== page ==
Sunday, April 12, 2009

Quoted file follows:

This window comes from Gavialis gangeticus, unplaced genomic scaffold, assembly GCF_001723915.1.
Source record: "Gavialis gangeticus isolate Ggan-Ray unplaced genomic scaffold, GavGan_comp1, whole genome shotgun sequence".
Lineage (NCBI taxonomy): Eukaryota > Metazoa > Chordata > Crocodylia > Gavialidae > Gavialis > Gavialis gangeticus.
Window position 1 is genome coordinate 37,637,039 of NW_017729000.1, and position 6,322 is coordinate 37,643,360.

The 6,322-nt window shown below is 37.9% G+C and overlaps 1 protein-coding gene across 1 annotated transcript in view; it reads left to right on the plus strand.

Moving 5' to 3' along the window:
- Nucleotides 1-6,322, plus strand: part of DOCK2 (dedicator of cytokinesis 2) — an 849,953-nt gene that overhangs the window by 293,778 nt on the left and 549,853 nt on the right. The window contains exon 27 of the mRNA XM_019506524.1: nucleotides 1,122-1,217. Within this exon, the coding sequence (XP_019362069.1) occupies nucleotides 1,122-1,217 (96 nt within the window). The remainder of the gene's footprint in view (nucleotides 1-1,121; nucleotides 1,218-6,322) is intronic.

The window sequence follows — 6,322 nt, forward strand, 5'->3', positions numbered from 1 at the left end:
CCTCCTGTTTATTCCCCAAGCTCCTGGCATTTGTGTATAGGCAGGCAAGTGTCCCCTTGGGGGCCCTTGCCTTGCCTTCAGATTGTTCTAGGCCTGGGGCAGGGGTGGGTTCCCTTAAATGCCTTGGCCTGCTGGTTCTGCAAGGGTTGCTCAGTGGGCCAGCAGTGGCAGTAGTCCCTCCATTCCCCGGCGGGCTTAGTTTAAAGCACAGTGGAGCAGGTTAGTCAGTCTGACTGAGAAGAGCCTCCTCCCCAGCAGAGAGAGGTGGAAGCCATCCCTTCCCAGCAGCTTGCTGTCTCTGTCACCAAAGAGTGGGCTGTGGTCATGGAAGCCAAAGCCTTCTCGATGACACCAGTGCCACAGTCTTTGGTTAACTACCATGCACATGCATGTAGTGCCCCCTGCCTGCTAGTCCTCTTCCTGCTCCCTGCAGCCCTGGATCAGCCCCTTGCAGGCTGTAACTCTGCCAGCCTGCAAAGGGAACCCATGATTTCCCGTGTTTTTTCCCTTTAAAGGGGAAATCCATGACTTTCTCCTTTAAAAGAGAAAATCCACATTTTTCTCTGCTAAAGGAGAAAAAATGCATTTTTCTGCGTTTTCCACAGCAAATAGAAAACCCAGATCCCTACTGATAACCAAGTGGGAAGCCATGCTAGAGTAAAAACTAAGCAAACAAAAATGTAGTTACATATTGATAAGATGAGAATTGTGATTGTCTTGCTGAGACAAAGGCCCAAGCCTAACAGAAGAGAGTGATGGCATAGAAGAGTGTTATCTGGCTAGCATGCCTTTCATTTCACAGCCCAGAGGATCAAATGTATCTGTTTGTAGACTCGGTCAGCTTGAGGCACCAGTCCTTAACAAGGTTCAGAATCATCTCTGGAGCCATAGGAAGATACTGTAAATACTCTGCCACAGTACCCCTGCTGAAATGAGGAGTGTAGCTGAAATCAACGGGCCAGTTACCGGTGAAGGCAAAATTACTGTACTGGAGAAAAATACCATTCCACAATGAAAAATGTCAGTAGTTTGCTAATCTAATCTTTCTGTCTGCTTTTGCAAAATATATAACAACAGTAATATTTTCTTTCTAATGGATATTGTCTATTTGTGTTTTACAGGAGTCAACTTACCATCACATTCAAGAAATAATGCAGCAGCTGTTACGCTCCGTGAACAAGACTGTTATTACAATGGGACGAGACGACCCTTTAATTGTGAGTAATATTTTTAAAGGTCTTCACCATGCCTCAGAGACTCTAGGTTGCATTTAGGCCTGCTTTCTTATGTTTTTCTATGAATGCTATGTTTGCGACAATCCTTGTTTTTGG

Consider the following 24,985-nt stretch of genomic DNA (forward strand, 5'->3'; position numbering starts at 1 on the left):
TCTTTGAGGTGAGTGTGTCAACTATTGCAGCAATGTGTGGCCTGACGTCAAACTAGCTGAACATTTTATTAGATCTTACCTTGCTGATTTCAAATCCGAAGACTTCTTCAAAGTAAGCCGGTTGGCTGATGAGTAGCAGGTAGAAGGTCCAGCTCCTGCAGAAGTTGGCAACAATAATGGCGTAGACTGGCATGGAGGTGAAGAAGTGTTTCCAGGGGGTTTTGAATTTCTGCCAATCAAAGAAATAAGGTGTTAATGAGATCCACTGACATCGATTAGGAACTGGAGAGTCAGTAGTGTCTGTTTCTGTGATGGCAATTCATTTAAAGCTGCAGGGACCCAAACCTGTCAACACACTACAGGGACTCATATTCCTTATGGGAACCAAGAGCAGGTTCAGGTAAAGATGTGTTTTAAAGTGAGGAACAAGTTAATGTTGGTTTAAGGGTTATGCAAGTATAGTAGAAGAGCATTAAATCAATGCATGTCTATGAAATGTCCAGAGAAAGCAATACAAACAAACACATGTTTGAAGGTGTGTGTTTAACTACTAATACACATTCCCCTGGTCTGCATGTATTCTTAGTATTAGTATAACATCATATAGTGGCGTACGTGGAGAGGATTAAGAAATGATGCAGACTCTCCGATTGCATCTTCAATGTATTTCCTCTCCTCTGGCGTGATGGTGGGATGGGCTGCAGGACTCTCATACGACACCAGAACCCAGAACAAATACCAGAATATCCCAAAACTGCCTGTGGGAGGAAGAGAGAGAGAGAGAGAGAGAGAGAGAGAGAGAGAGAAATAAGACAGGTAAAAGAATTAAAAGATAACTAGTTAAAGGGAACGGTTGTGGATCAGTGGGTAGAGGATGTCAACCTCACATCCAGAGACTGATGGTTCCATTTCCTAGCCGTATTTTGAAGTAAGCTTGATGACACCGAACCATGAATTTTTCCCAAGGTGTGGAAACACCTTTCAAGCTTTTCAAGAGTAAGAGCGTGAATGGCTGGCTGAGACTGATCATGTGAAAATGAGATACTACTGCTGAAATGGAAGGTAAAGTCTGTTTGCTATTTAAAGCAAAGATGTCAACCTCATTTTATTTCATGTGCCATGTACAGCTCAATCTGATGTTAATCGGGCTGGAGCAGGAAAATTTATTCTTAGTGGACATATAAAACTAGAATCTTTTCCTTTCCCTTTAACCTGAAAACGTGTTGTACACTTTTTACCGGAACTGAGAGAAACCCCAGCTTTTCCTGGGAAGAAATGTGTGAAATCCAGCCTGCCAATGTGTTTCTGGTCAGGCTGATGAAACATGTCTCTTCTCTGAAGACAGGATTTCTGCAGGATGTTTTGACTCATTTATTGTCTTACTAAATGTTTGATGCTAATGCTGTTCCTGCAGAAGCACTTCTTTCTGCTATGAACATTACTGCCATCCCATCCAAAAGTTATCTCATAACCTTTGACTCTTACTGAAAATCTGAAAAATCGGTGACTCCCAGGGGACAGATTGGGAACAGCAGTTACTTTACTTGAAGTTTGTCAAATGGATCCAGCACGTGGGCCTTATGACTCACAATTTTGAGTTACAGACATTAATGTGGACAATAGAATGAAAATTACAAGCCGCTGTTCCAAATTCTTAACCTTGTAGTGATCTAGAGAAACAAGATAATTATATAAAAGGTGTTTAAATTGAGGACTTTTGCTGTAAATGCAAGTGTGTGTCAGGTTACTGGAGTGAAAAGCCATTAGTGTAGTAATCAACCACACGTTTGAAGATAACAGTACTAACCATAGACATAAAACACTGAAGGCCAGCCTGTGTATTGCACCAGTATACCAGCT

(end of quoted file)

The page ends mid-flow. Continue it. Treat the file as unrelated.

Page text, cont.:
Something a lot of people don't realize is the amount of work it takes to make artwork. Galleries, museums, and especially entertainment give viewers the impression that art seems to magically appear on the canvas, paper, or clay, like some materialized drug induced vision. Ideas may come about this way, but that would lead me to discuss conceptual art, which is an entirely different story. My point is, it takes a lot of work to get from the idea, to the product and that's were the work comes in. Writers have to go through multiple drafts before submitting a version worthy of publication. Artists must do the same through research, sketches, studies, and failed attempts of full-size models. The amount of time, consumed by mental and physical exertion, is usually reflected in the price of the art, along with payment for name recognition, but what I'm focusing on is the work related to the art being viewed, not past achievements. Perhaps viewers would get a better understanding of the value of art if elements  of the practice were included in the exhibit. This may destroy the illusion that art comes from divine inspiration, thus making the artist as mortal as everyone else, but to be blunt, they are. If you shoot an artist in the head, it will die. The major differences between artists and patrons lies in the artist's ability to look at ordinary things with an attentive eye, rather than gloss over the daily obstacles, interpreted as annoyances by the masses.  Here are a few examples of watercolor studies made to better understand the zombie interpretation of St. Sebastian. Enjoy the vision. 

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